Abbruzzese stays behind, nursing a sore wrist. (He occasionally suffers from carpal-tunnel syndrome, which causes numbness in three of his fingers.) “To me, when I was younger and I heard about a band selling a million records, I thought the band would get together and jump up and down for at least a minute,” he says with a wide-open East Texas laugh, “and just go, ‘Wow, I can’t believe it.’ But it doesn’t happen that way [in this band]. Me, I flip out. I jump up and down by myself.”
For Abbruzzese, who co-wrote the album’s opening track, “Go,” it’s sometimes hard to watch his band mates deal with success. “There’s a lot of intensity over decisions,” he says cheerfully. “And I think it’s great. But every once in a while, I wish everyone would just let it go. Make a bad decision!” He looks out at the same green forest Vedder had raged at earlier. “Look at this place! It’s paradise.”
Sitting in a downtown-Seattle coffee shop a few weeks later, Stone Gossard analyzes the combustible nature of his band. “I think we’re doing fine,” he says in the clipped rhythm of an athlete. “I think we made a great record. Nobody’s out buying limos and thinking they’re the most amazing thing on earth. There’s a natural balance in the band where we need each other. Everybody sees things from their own angle, and all those angles are the archetypes of the things you need to really cover your ass. It’s what makes a band to me.”
And he has heard the criticism of Pearl Jam’s success. “If somebody wants to say, ‘You guys used to be my favorite band, but you got too big’ – to me, the problem with getting too big is not, innately, you get too big and all of a sudden you stop playing good music,” Gossard says. “The problem is, when you get too big, you stop doing the things you used to do. Just being big doesn’t mean you can’t go in your basement and write a good song. I think people are capable of being a lot bigger on that rad big scale.” He laughs. “A lot more people are capable of being big out there that just don’t give themselves a chance.”
At first, the songs on the new album, Pearl Jam, came in a burst. The initial week of recording at the Site had produced “Rats,” “Blood,” “Go” and a slow, potent version of their previously unrecorded stage favorite, “Leash.” Then the band hit a wall. Vedder disappeared into San Francisco, often sleeping in his truck to preserve his fighting spirit. Hiking, he’d even picked up poison ivy. “He needed to get in the space of his songs,” says Ament. “Soon we were back on track.”
Pearl Jam is the band’s turf statement, a personal declaration of the importance of music over idolatry. But the burden of Pearl Jam’s popularity has fallen most solidly on Vedder, who spent much of his off-season wondering about the effects of being in such a high-profile band. Vedder had – uncharacteristically – even gotten into a barroom fight defending the band. (In a Waits-like voice, he offers a snippet of an unrecorded song that he has written about it: “Gave myself a black eye/To show off just how I was feeling.”) And one night, while sitting out on a deserted coastal sand bluff, contemplating life after the death of a friend, guitarist Stefanie Sargent of 7 Year Bitch, he heard strange voices coming from the hill behind him. They were singing “Black,” the fragile song that to Vedder had come to symbolize the overcommercialization of the band. He’d fought to keep it from getting overplayed, didn’t want a video made of the song. Vedder hiked out of the bushes to ask the surprised hikers not to sing the song. Months later, he still remembers their odd and concerned looks as they faced the angst-filled author of the song.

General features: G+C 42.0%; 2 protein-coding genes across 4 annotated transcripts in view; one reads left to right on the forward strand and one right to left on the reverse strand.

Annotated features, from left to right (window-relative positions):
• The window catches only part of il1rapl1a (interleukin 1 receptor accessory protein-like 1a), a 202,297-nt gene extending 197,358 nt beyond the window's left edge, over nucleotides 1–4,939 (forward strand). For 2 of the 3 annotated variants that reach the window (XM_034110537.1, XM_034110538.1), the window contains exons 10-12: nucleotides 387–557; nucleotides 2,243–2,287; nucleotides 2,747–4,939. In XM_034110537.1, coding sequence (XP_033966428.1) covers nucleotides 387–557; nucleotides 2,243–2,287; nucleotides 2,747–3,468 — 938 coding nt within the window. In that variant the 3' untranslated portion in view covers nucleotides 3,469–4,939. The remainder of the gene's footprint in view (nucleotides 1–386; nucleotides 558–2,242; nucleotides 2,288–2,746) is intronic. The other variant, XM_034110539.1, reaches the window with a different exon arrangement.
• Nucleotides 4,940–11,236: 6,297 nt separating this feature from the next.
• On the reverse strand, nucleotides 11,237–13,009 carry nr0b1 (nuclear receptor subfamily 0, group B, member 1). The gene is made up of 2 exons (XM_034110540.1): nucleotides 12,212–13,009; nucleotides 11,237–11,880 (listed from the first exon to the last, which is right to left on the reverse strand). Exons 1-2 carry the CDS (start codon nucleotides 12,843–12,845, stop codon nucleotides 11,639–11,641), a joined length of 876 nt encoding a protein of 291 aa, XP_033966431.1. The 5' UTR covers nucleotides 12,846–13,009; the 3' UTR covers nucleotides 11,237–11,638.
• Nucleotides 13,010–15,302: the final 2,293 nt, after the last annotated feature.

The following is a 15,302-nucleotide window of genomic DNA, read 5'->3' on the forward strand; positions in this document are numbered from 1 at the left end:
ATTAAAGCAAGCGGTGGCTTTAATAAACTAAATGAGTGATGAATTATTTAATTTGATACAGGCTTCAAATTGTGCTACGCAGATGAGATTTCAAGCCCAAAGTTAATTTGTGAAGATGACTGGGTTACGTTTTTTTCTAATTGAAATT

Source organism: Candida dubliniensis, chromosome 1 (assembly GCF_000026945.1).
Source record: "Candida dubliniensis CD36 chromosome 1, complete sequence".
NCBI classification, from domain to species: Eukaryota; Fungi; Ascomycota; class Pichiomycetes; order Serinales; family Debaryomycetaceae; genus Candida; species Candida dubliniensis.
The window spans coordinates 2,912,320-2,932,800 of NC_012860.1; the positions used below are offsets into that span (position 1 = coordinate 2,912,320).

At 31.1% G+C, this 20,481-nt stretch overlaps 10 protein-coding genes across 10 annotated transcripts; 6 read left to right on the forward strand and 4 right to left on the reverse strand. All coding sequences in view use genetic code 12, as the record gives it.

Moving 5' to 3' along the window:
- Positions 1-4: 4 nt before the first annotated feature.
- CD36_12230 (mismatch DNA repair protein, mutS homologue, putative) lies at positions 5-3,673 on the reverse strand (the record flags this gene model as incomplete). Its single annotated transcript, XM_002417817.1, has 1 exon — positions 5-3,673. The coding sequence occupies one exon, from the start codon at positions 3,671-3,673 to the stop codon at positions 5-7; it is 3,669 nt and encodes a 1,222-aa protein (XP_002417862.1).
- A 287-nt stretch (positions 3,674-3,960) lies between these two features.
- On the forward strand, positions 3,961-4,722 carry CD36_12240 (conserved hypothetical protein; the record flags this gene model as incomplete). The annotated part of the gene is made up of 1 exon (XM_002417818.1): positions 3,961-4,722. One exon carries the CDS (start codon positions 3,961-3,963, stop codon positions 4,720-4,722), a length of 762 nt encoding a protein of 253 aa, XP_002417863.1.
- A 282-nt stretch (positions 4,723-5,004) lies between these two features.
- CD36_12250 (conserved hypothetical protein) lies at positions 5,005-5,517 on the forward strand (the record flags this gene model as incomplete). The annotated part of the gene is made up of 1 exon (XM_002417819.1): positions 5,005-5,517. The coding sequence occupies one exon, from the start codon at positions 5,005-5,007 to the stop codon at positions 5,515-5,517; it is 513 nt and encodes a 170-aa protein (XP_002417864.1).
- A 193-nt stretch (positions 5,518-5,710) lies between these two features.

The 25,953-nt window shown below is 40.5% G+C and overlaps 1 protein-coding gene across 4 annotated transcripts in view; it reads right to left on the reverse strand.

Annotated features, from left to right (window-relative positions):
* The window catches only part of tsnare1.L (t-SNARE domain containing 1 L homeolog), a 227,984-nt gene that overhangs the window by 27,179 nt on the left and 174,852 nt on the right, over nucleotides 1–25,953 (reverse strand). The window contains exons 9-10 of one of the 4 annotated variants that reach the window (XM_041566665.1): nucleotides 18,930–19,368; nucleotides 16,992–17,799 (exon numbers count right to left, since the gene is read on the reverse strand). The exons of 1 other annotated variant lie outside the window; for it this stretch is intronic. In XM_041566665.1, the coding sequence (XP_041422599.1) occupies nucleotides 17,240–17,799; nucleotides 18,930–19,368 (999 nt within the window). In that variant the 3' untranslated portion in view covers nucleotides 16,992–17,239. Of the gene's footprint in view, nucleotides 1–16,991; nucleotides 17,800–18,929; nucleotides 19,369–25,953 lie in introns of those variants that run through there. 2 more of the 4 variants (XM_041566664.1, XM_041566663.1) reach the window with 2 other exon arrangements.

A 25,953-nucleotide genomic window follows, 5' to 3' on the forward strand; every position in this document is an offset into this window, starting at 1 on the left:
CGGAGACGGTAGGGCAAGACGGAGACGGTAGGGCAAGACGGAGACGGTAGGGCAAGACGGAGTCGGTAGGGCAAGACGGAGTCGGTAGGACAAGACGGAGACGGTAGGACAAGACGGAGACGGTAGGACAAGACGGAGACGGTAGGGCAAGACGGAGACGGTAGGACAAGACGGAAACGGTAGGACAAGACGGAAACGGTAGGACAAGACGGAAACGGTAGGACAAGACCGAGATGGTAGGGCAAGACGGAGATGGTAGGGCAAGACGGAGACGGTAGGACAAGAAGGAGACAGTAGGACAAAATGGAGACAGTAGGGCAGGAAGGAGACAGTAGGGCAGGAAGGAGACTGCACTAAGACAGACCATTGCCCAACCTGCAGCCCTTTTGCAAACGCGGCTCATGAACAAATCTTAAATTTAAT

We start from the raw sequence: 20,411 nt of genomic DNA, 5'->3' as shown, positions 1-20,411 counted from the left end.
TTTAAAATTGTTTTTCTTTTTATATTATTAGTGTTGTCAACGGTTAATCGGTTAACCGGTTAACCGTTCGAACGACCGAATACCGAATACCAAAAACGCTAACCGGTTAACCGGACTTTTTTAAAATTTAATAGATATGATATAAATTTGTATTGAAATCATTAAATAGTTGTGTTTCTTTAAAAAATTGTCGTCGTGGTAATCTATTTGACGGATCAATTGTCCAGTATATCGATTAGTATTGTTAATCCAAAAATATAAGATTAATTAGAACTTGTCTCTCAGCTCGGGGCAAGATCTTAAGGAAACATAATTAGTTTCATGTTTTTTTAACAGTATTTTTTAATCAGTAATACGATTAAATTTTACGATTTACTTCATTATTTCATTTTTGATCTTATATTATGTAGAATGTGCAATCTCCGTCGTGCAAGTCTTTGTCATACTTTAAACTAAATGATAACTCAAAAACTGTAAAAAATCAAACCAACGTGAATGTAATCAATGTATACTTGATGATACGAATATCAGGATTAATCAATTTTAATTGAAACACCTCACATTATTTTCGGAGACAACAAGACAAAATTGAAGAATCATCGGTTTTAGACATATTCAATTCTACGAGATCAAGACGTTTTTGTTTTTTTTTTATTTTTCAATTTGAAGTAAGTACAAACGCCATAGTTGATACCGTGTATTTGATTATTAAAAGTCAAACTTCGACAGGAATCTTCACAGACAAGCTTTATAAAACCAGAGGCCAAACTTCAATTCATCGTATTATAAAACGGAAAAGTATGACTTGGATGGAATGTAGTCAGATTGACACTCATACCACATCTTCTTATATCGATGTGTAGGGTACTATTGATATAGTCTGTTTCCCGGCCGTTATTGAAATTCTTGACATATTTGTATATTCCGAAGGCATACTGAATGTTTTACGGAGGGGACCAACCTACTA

“I had a hard time getting away,” Vedder says now with a laugh. But as Ament says, the struggle is everything. “The push and pull,” he says, “is what makes our band.”
“Let’s do ‘Black,’ says Gossard.
It’s rehearsal time back in Seattle, June 1993. Later in the summer, Pearl Jam will do a brief “fun” tour of Europe, opening shows for Neil Young and U2, and the band has rented out the downtown Moore Theater for practice. Half-seriously, Gossard asks that the stage lights of the empty theater be darkened. (They are.) He begins strumming the simple chords that open this anguished song to a former lover. Then, hands in pockets, Vedder eases into the words. He gives himself, wrenchingly, to a thousand empty seats. When it’s over, there is a buzz in the air. The band is clearly energized.
Soon Pearl Jam are racing with a new riff by Gossard. Abbruzzese tries a few different feels, locks in on one with Ament. Then McCready adds a spitfire lead. Like McCready himself, his playing is quietly expressive, marked by sudden explosions. Now Vedder joins in, trying random lyrics (“When it comes to modern times/You’re standing in line”). His omnipresent yellow-tweed suitcase, the one filled with journals and lyrics and masks and tapes, is open and spread out onstage. He selects phrases and thoughts as the band blazes behind him. Before long, they’ve honed loose versions of two new songs.